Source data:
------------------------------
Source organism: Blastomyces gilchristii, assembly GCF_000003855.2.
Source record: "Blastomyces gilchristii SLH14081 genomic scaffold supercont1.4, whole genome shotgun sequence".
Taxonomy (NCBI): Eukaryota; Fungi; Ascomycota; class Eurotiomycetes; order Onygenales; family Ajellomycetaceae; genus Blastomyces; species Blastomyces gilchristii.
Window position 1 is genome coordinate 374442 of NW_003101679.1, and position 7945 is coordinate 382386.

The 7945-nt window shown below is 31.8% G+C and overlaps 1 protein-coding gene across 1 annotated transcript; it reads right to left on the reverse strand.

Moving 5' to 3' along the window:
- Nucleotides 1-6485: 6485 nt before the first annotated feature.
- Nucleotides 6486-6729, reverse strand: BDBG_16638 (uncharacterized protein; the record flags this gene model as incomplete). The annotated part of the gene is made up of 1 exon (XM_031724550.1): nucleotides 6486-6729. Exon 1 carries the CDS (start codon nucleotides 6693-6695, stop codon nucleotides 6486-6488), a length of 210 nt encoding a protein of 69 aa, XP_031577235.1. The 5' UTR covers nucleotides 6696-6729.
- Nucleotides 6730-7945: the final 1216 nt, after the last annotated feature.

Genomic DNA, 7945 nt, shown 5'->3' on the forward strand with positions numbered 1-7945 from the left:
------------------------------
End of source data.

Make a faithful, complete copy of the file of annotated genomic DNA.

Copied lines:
Source organism: Blastomyces gilchristii, assembly GCF_000003855.2.
Source record: "Blastomyces gilchristii SLH14081 genomic scaffold supercont1.4, whole genome shotgun sequence".
Taxonomy (NCBI): Eukaryota; Fungi; Ascomycota; class Eurotiomycetes; order Onygenales; family Ajellomycetaceae; genus Blastomyces; species Blastomyces gilchristii.
Window position 1 is genome coordinate 374442 of NW_003101679.1, and position 7945 is coordinate 382386.

The 7945-nt window shown below is 31.8% G+C and overlaps 1 protein-coding gene across 1 annotated transcript; it reads right to left on the reverse strand.

Moving 5' to 3' along the window:
- Nucleotides 1-6485: 6485 nt before the first annotated feature.
- Nucleotides 6486-6729, reverse strand: BDBG_16638 (uncharacterized protein; the record flags this gene model as incomplete). The annotated part of the gene is made up of 1 exon (XM_031724550.1): nucleotides 6486-6729. Exon 1 carries the CDS (start codon nucleotides 6693-6695, stop codon nucleotides 6486-6488), a length of 210 nt encoding a protein of 69 aa, XP_031577235.1. The 5' UTR covers nucleotides 6696-6729.
- Nucleotides 6730-7945: the final 1216 nt, after the last annotated feature.

Genomic DNA, 7945 nt, shown 5'->3' on the forward strand with positions numbered 1-7945 from the left: